In an effort to crack down on internet piracy, the Harper government is planning to roll out new rules that will require ISPs to notify and track accused copyright infringers.
The new rules, parts of which are already in place among some telecoms on a voluntary basis, have some consumers’ advocates worried that thousands of Canadians who engage in small-scale unauthorized downloading could be the subject of surveillance.
The rules are part of the Copyright Modernization Act (Bill C-11) that came into effect last year. The government held off on implementing the most contentious and technically complicated parts of the law, pending a consultation with industry.
According to documents obtained by tech law expert Michael Geist, those consultations have now begun and the government plans to have the new rules in place “in the near future.”
Under the new law, copyright holders will be able to send a notice of copyright infringement to an internet service provider (ISP), and that ISP will be required by law to notify the accused subscriber.
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Some of the "notice and notice" system has been in place on a voluntary basis for some time. Some of Canada’s largest ISPs — including Bell, Cogeco, Quebecor, Rogers, Shaw and Telus — agreed with the music industry more than a decade ago to a system of identifying and notifying alleged infringers.
However, what’s new is the requirement for ISPs to retain information on the accused subscriber for a minimum of six months.
“ISPs and hosts will be legally required to retain a record allowing the identity of the alleged infringer to be determined for a period of six months, or longer if court proceedings are initiated,” states a document from Industry Canada and Heritage Canada.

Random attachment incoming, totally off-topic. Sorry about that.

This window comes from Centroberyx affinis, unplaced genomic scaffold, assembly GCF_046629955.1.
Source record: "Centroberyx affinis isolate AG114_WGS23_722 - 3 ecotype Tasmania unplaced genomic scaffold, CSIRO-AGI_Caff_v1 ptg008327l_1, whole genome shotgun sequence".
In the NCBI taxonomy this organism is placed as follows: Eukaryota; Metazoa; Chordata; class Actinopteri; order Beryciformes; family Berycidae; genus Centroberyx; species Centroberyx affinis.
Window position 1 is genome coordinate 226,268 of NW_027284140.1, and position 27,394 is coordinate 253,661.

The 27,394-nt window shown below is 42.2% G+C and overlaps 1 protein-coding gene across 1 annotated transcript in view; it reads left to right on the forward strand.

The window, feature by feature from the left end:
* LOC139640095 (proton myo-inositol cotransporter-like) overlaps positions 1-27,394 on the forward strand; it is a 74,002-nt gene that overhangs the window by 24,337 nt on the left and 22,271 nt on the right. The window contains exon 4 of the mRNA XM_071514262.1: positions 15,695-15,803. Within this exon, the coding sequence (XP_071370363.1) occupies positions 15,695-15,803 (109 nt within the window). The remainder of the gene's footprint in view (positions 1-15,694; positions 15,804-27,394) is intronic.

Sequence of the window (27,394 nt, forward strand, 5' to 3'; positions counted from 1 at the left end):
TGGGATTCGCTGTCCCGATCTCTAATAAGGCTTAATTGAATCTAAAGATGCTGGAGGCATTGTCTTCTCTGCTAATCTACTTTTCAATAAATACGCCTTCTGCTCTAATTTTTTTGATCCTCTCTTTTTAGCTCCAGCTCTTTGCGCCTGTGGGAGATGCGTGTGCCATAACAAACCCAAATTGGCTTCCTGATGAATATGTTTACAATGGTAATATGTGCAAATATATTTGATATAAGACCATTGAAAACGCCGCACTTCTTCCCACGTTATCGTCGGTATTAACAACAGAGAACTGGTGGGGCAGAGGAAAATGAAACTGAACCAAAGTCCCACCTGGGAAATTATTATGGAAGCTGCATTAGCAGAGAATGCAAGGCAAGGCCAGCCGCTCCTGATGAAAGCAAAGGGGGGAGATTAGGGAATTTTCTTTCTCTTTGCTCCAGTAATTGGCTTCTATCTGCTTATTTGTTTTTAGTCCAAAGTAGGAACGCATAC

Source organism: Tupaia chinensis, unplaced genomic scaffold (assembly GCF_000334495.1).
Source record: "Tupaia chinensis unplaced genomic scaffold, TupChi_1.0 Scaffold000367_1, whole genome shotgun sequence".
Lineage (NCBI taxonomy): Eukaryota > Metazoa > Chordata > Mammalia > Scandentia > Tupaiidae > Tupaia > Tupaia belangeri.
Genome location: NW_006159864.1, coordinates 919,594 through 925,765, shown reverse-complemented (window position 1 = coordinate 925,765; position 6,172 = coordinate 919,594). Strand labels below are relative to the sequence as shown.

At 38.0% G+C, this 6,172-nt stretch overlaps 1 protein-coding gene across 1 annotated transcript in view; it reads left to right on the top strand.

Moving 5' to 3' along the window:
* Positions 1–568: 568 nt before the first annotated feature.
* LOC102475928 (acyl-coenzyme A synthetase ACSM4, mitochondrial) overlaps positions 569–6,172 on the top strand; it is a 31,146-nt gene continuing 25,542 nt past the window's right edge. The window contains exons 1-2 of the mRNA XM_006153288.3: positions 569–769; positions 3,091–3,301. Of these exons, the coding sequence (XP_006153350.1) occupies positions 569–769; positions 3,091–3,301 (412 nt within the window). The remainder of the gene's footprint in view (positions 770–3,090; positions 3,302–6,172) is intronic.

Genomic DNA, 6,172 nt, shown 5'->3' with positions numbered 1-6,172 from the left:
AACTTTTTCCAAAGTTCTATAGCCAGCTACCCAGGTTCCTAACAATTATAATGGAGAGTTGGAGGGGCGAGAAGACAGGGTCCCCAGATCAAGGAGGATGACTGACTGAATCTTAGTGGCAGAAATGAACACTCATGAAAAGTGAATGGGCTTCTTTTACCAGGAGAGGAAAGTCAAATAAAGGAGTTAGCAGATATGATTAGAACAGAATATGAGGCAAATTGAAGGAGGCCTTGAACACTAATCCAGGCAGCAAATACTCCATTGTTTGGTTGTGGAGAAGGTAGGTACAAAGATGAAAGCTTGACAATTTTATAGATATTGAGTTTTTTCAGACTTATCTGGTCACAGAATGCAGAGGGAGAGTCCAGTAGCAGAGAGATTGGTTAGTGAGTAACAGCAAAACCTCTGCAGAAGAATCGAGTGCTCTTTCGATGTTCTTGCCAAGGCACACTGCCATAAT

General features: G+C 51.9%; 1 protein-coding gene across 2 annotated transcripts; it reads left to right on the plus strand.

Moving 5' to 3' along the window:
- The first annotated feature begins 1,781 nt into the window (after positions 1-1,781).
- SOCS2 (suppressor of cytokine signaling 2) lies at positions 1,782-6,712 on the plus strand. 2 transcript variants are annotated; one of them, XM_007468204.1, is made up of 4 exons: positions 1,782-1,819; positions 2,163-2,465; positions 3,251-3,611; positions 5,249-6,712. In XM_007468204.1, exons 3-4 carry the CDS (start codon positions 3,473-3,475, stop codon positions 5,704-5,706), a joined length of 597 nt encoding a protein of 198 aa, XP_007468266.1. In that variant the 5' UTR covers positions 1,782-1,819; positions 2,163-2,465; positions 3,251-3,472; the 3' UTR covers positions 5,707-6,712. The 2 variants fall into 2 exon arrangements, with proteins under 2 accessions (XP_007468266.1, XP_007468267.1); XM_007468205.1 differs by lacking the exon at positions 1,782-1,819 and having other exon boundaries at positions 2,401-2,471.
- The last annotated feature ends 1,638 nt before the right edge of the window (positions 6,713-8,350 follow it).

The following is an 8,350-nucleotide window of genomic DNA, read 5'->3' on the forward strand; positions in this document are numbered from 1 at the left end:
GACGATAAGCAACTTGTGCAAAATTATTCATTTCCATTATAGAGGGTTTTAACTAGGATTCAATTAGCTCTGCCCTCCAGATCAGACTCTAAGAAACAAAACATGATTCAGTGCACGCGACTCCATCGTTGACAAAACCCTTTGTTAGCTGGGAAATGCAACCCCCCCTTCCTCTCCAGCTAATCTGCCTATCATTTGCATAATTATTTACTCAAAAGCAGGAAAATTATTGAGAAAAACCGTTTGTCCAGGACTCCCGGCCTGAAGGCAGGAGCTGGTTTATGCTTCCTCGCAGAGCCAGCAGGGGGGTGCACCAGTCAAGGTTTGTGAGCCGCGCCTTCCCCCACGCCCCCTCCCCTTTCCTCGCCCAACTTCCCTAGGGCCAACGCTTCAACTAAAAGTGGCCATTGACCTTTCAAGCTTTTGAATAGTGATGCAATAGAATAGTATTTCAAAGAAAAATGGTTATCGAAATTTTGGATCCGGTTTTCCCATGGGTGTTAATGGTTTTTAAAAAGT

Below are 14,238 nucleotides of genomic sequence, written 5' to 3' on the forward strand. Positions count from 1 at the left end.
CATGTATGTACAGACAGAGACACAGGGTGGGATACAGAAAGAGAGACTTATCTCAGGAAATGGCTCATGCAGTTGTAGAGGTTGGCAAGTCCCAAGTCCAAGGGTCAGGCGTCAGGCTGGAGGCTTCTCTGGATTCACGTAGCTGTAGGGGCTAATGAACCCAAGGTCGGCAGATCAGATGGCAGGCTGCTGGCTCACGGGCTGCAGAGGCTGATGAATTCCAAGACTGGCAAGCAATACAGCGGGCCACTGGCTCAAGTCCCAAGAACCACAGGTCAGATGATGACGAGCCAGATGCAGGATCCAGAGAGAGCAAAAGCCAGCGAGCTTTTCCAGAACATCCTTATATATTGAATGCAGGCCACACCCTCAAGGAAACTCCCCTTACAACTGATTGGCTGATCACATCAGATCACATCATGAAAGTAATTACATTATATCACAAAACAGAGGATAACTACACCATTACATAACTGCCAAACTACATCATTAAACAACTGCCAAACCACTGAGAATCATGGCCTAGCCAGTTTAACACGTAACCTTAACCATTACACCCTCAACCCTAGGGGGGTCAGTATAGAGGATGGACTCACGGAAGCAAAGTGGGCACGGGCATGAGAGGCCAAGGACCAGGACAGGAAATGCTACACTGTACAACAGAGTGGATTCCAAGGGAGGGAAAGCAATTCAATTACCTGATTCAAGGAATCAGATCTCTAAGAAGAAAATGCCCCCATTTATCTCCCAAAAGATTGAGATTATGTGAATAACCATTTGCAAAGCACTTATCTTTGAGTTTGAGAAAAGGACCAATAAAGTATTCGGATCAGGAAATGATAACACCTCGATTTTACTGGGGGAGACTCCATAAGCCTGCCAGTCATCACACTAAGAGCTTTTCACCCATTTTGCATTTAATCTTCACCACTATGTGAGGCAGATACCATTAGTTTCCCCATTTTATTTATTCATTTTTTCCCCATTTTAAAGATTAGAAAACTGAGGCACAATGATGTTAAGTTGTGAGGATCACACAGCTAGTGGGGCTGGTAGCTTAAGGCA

“The additional logging of user information does create a new privacy issue,” Geist told the Torrentfreak blog in an interview. “This is particularly sensitive given the recent Snowden disclosures and the growing interest among Internet users to safeguard their privacy.”
Additionally, the law will require search engines to get rid of cached versions of websites it links to, if those websites have removed copyrighted material. If the search engines don’t remove the allegedly infringing material, they can be held liable for copyright infringement.
As Carleton University journalism professor Dwayne Winseck noted in a Globe and Mail column, the rules being put into place are not as harsh as some regimes other countries have taken up.
Some countries have adopted the “three strikes” model, which sees users thrown off the internet after three copyright notices. Some countries have also required search engines to remove results that link to copyright-infringing material, something that does not appear to be part of Canada’s new copyright law.
Geist noted on his blog, however, that the government's attitude seems to be more industry-oriented and less consumer-oriented than before. In earlier communiqués, the government said the new copyright regime must "be balanced and functional for both copyright owners and internet intermediaries."
But in a subtle change, the government's new wording states the new system must be "both balanced and functional; but, most importantly, it must endeavour to deter infringement."